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Saturday, June 20, 1998
I asked the deputy prime minister: 'Do you have, do you deny you have nuclear weapons?' He said, 'Absolutely, we have no nuclear weapons.'
Rolf Ekeus, a former
U.N. arms inspector, on Iraq's capacity for nuclear arms
- It is World Juggling Day. Participating cities include Cleveland; Portland, Oregon; Sacramento, California; Bedfordshire, England; Cologne, Germany; and the South Pole.
- The Great American Think-Off, an annual philosophy contest, starts in New York Mills, Minnesota.
- On Sunday, June 21, a presidential runoff is scheduled to be held in Bogota, Colombia.
- On Monday, June 22, the 75th National Marbles Tournament begins in Wildwood, New Jersey.
- Tuesday, June 23, is the trial date for Christina Marie Riggs, accused
of killing her two children. She blames the murders on the trauma
she experienced as an emergency nurse in the aftermath of the 1995
Oklahoma City bombing.
- On Wednesday, June 24, the annual NAACP Legislative Report Card will be released in Washington.
- On Thursday, June 25, U.S. President Clinton is expected to leave on a trip to China.
Interested in kites? Like aerial photographs? Got nothing better to do? Check out
Kite Aerial Photography.
- It is Flag Day in Argentina.
- Actor Danny Aiello ("Moonstruck") is 65.
- Actress Olympia Dukakis ("Steel Magnolias") is 67.
- Actor John Goodman ("Roseanne") is 46.
- Actress Nicole Kidman ("To Die For") is 31.
- Actor Martin Landau ("Ed Wood") is 67.
- Singer Cyndi Lauper ("Girls Just Wanna Have Fun") is 45.
- Actor John Mahoney ("Frasier") is 58.
- Singer Anne Murray ("Snowbird") is 53.
- Singer Lionel Richie ("Truly") is 49.
- Actor James Tolkan ("Serpico") is 67.
- Concert pianist Andre Watts is 52.
- Singer Brian Wilson (of the Beach Boys) is 56.
- In 1597, William Barents, the Dutch explorer who tried to search for the north-east passage, died in the Arctic in the attempt when his ship became trapped in ice.
- In 1624, France and the United Provinces (Netherlands) signed a treaty of non-aggression at Compiegne.
- In 1756, more than 140 people who were defending Calcutta were imprisoned by the Nawab of Bengal in the East India Company's
jail; 23 survived this imprisonment in what later became known as the Black Hole of Calcutta.
- In 1782, the Great Seal of the United States government,
designed by William Barton, was adopted on this day.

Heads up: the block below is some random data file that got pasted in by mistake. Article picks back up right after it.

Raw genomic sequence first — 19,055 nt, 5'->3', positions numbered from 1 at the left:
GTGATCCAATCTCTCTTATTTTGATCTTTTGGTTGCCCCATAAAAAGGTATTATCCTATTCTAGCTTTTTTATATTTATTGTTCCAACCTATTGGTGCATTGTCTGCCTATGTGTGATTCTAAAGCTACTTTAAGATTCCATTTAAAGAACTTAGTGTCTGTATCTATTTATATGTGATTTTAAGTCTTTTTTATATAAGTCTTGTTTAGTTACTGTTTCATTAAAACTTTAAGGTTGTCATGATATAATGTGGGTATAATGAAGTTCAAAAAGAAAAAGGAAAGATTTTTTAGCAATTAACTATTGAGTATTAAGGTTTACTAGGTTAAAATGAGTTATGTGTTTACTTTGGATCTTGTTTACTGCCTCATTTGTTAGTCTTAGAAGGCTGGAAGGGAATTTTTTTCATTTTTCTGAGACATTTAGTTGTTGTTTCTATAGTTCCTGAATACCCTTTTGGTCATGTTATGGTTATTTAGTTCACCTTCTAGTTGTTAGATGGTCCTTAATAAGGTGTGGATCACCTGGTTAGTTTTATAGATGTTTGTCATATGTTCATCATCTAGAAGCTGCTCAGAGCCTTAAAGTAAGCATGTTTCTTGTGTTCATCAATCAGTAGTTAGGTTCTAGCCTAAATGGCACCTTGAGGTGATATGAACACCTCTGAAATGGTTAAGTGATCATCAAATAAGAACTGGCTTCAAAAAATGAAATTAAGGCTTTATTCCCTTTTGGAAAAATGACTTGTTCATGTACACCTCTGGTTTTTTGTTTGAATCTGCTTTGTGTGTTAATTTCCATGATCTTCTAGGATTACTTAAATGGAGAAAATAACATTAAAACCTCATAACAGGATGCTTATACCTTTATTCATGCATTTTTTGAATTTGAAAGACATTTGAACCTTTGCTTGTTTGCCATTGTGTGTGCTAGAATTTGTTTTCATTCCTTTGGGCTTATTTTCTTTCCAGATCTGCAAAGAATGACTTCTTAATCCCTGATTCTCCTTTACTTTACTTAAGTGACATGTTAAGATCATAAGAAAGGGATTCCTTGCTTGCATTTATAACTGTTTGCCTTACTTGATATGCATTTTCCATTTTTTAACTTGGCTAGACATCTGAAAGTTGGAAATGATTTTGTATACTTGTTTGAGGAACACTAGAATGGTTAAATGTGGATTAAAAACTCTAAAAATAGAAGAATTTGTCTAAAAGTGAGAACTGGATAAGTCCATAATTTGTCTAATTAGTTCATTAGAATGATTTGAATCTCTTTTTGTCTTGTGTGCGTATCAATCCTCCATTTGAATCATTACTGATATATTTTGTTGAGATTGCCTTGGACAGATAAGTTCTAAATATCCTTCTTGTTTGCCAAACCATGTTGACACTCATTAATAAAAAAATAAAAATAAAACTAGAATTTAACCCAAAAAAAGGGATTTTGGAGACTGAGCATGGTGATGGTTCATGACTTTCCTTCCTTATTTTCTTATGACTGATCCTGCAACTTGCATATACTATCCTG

- In 1789, the newly proclaimed National Assembly in France met
on the Jeu de Paume tennis court in Paris.
- In 1792, a huge crowd of at least 20,000 stormed the
Tuilieries in Paris and tried to negotiate with King Louis XVI.
- In 1819, the 320-ton paddle-wheel steamship Savannah became
the first steamship to cross the Atlantic. It arrived in Liverpool after a journey from Savannah, Georgia, of 27 days and 11 hours.
- In 1837, with the accession of Queen Victoria to the British
throne, Hanover was automatically separated from Great Britain as its law forbade women to accede to the throne.
- In 1863, West Virginia was admitted to the Union as the 35th
- In 1900, the German ambassador in Peking, Baron von Ketteler,
was assassinated by Chinese troops setting off the Boxer Rebellion which sought to remove foreign influence in China.
- In 1923, Pancho Villa, the Mexican revolutionary leader, was
assassinated on his farm.
- In 1944, the battle of the Philippine Sea ended with Japan
losing almost all its remaining trained pilots and at least 4,000 seamen.
- In 1963, Russia and the United States agreed to establish a
hot-line telephone link; it was opened on August 30.
- In 1994, a bomb tore through Muslim worshippers at the Imam
Reza mausoleum in Mashhad, in northeast Iran, killing at least 25 people and wounding 70.
- In 1995, after mounting pressure from the environmental group
Greenpeace and government ministers in Germany, Sweden, Denmark and elsewhere, Shell oil company decided not to dump the disused oil rig Brent Spar in the North Atlantic.
- In 1997, Russia pledged to stop targeting Japan with nuclear
missiles in a major step to repair uneasy relations with Tokyo.
- In 1997, Uganda's only Olympic gold medallist, John Akii-Bua,
died. Akii-Bua won the 400 metres hurdles at the 1972 Munich
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